Publishing companies typically incorporate publishing and marketing departments into their business models. February Partners, however, is doing things a little differently: the Manhattan boutique book publicity and marketing firm founded in the fall of 2010 by two industry veterans has just launched a publishing division, February Books.
“We’re not trying to compete with publishers—we’re picking out projects that have fallen between the cracks,” explained Dee Dee DeBartlo, February Books’ copublisher. “We have a menu of services, and we are adding publishing to that menu. Publishing provides another option to our clients.”
DeBartlo and Gretchen Crary, her business partner, had previously worked together at HarperCollins. Crary, who had been at HarperCollins for six years, was publicity director, while DeBartlo, who had been at HarperCollins for 12 years, was senior director of publicity for the William Morrow imprint.
February Books will make its debut in August with two nonfiction hardcover releases: Obama Karma: A Self-Improvement Program Based on the 44th President of the United States by Dr. Russell Razzaque will be released with a 10,000-copy initial print run, and Getting to Bartlett Street: One Couple’s 25-Year Quest to Level the Playing Field in Education by Joe and Carol Reich will be released with a 15,000-copy initial print run. February Books titles will be distributed by Consortium.
According to DeBartlo and Crary, evolving from book publicists at one of the big six houses into publishers themselves was an “organic, not an overnight” process. Frustrated that they could not do more for authors in their previous jobs, due to time and workload constraints, the two decided to start their own firm so they could work with book projects from the beginning. One of their first clients was Sterling Publishing, which hired them to launch the press’s fiction imprint, SilverOak. Their responsibilities included promoting SilverOak’s debut release, Three Seconds, a Scandinavian thriller by Anders Roslund and Börge Hellström.
“We went through the whole process, talking with designers, deciding on a cover, writing cover copy, coming up with a marketing plan,” Crary recalled of Three Seconds, which landed on the New York Times bestsellers list its first week.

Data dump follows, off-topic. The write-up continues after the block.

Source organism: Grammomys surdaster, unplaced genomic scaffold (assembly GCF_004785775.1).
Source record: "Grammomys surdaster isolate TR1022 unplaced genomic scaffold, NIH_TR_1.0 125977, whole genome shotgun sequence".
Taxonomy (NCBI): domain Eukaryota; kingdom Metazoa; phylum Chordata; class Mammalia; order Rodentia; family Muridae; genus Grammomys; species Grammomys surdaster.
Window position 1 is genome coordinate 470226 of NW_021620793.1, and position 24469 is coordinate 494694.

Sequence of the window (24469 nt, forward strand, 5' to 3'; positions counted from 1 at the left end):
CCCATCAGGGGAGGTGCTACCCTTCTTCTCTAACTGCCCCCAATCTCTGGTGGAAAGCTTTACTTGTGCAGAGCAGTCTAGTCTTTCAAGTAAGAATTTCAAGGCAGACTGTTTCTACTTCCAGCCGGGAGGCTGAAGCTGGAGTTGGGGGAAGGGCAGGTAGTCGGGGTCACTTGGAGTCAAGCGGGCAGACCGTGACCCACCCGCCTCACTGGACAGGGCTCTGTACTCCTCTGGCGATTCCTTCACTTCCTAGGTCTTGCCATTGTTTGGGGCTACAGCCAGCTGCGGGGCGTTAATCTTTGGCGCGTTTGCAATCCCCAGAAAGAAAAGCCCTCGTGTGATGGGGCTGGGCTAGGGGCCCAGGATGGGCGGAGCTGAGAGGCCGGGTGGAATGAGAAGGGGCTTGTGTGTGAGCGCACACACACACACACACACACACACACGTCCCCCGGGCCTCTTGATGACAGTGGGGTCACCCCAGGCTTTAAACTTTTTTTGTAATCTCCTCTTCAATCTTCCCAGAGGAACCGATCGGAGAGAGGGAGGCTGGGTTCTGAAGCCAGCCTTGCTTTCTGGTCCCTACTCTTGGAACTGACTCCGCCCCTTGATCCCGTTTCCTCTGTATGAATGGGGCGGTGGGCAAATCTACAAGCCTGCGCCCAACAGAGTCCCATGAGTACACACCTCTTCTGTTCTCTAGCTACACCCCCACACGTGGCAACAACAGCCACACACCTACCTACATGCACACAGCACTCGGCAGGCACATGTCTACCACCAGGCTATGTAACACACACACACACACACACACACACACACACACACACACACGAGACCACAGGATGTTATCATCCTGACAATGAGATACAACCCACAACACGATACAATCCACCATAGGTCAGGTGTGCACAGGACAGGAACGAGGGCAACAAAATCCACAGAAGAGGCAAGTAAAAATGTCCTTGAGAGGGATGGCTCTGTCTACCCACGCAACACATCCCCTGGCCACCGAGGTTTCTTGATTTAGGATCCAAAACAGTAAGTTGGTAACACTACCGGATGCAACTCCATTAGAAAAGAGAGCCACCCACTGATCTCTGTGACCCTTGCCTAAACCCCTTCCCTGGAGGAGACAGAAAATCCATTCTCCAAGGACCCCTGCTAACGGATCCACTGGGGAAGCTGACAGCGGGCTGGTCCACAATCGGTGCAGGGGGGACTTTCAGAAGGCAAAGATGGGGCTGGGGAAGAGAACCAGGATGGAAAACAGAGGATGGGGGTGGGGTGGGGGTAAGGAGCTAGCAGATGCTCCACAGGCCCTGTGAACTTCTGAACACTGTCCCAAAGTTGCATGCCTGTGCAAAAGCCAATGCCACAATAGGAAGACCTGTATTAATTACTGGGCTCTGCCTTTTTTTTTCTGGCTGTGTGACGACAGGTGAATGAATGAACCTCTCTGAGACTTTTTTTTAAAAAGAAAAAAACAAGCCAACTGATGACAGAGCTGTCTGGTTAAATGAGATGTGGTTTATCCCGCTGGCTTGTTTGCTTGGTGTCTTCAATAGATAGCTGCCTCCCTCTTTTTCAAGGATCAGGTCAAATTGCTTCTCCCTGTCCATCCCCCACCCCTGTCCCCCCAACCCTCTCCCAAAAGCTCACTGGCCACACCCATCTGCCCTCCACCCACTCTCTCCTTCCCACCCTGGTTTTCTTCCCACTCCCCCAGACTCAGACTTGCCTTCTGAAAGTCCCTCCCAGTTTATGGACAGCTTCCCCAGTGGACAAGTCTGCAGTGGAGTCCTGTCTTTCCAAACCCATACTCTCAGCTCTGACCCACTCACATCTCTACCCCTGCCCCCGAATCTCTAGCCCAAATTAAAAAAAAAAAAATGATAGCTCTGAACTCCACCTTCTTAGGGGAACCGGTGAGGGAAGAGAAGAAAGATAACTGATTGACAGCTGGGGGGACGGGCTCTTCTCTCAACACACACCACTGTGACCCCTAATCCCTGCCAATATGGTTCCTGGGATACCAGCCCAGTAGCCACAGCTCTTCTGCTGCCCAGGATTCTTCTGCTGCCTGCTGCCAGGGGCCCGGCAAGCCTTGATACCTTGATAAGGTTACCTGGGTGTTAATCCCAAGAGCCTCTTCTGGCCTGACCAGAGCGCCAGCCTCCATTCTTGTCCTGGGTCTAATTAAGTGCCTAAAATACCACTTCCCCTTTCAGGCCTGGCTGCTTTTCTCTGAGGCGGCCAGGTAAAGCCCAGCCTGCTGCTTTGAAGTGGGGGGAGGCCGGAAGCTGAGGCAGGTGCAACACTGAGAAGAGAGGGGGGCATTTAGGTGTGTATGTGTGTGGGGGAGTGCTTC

DeBartlo and Crary subsequently worked with a self-published author whose previous releases had been published by William Morrow and Hachette, both of which turned down his latest work. While declining to disclose the name of the author or the title that they produced and promoted, DeBartlo and Crary recalled that the book, an account of a huge 1993 E. coli outbreak, received front-page coverage in the New York Times.
“We worked with him from the beginning, even before there was a book,” DeBartlo said. “We did really well, and got the kind of publicity you can only dream of when you are a self-published author.” DeBartlo and Crary continued to be approached by potential clients, who, according to Crary, often were “smart people who couldn’t get published for one reason or another or didn’t have the patience to go through the process” of traditional publishing, such as Joe Reich, the coauthor of Getting to Bartlett Street. It was Reich, an educational reformer, who initially suggested to DeBartlo and Crary that, rather than self-publish the book he and his wife had co-written, February Partners publish it instead. After discussing the possibility with Jennifer Swihart, Consortium’s marketing manager, DeBartlo and Crary decided to move forward with February Books.
While emphasizing that they are first and foremost a publicity and marketing firm—doing work with 30 clients to date—DeBartlo and Crary intend to publish at least four titles each year under the February Books imprint. Besides DeBartlo and Crary, February Partners employs a full-time social media manager, Kimberly Cowser, previously a senior publicist with Simon & Schuster. Freelancers, including editors, are hired as needed.
While declining to disclose the financial arrangements made with authors whose books February Books will publish, Crary said that there is one constant in what she calls the company’s “flexible” contracts: February Books will not pay author advances. “Both authors and February Books are taking a financial risk,” Crary said. “We want people to be invested in it.”
“We see every book as a startup business,” DeBartlo added. “We want to find authors who think of their books as a small business, too.”